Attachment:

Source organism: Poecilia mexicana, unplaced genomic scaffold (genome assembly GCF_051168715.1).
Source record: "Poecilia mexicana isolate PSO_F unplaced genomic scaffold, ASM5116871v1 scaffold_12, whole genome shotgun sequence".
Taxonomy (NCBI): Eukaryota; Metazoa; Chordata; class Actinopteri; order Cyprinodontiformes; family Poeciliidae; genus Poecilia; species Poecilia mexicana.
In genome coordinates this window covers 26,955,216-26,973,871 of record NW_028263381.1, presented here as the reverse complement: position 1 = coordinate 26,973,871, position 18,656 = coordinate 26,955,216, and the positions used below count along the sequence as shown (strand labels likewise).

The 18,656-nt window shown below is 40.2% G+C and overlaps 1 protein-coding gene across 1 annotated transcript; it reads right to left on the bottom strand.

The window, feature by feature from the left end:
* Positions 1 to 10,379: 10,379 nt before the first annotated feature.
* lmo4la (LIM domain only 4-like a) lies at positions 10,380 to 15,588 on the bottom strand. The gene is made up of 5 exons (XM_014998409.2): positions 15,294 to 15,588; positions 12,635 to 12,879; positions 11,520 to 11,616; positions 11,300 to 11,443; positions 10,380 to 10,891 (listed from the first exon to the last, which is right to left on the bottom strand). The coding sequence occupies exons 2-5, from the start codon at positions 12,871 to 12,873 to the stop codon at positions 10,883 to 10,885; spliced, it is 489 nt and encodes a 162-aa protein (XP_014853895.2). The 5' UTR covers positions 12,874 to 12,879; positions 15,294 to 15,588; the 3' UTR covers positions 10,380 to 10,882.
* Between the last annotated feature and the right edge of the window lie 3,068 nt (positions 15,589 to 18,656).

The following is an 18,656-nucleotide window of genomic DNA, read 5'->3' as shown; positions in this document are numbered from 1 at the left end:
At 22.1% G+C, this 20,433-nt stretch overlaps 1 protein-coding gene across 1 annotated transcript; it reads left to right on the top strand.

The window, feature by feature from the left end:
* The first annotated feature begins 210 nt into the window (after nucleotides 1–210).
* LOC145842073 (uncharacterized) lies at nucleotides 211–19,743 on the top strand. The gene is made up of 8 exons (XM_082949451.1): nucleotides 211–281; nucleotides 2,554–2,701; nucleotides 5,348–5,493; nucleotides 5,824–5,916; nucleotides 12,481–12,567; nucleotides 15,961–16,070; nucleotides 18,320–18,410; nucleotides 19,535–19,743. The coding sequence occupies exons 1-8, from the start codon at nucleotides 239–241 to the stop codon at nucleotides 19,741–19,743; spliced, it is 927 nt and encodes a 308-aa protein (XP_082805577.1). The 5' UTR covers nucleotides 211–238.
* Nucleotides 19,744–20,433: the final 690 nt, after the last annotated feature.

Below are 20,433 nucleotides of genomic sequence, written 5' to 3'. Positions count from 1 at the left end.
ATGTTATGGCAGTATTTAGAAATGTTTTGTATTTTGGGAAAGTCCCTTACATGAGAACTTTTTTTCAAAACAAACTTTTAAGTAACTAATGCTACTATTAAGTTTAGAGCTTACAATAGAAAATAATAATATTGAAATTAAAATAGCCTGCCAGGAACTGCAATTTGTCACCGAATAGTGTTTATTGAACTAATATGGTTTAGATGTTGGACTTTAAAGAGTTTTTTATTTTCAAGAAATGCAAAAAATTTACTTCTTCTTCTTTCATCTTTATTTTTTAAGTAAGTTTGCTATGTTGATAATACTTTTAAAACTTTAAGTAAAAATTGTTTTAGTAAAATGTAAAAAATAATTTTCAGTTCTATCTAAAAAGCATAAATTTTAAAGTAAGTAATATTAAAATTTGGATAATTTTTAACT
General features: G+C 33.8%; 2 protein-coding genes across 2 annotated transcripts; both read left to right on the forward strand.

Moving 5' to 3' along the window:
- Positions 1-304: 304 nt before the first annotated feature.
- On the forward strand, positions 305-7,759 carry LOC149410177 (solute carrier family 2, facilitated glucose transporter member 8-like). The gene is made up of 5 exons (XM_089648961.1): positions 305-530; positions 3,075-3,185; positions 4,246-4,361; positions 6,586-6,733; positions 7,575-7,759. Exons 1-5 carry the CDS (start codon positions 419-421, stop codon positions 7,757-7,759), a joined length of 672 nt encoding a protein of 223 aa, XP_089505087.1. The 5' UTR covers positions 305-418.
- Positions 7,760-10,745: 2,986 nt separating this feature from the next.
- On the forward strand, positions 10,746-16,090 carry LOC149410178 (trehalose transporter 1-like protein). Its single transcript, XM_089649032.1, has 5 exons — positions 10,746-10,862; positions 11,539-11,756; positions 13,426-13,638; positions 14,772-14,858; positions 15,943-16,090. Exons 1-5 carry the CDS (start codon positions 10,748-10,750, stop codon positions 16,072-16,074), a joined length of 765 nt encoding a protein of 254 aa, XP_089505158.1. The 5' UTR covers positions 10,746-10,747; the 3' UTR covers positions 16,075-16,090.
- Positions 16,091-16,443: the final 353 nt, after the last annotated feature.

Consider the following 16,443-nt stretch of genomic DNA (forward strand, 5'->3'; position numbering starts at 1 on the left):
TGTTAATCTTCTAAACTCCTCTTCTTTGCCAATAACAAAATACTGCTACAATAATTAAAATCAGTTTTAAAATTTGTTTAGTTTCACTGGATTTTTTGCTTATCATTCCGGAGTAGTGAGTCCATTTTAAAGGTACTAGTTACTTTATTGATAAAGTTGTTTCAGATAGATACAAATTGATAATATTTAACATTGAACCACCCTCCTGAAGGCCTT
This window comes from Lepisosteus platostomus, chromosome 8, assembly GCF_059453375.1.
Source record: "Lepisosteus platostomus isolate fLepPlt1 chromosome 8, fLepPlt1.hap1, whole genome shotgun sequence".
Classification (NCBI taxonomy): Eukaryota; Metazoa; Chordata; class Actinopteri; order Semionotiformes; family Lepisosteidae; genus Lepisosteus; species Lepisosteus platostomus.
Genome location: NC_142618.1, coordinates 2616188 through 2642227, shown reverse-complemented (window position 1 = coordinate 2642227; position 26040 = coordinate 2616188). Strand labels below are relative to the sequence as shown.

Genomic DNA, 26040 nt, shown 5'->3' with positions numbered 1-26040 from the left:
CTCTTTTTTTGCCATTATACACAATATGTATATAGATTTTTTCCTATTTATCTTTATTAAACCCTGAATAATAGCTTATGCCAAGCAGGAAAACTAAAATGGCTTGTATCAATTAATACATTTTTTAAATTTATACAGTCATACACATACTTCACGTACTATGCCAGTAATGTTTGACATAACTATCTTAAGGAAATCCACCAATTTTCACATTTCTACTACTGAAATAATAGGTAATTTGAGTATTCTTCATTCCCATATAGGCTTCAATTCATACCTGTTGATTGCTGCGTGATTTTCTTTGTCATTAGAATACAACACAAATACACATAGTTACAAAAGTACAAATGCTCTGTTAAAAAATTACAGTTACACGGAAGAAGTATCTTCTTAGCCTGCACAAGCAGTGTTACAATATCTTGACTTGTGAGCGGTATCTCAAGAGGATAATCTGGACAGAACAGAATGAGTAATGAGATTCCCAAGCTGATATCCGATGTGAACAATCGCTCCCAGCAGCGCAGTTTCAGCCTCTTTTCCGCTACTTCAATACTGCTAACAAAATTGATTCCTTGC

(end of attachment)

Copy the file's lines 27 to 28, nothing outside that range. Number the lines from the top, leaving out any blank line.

This window comes from Lepisosteus platostomus, chromosome 8, assembly GCF_059453375.1.
Source record: "Lepisosteus platostomus isolate fLepPlt1 chromosome 8, fLepPlt1.hap1, whole genome shotgun sequence".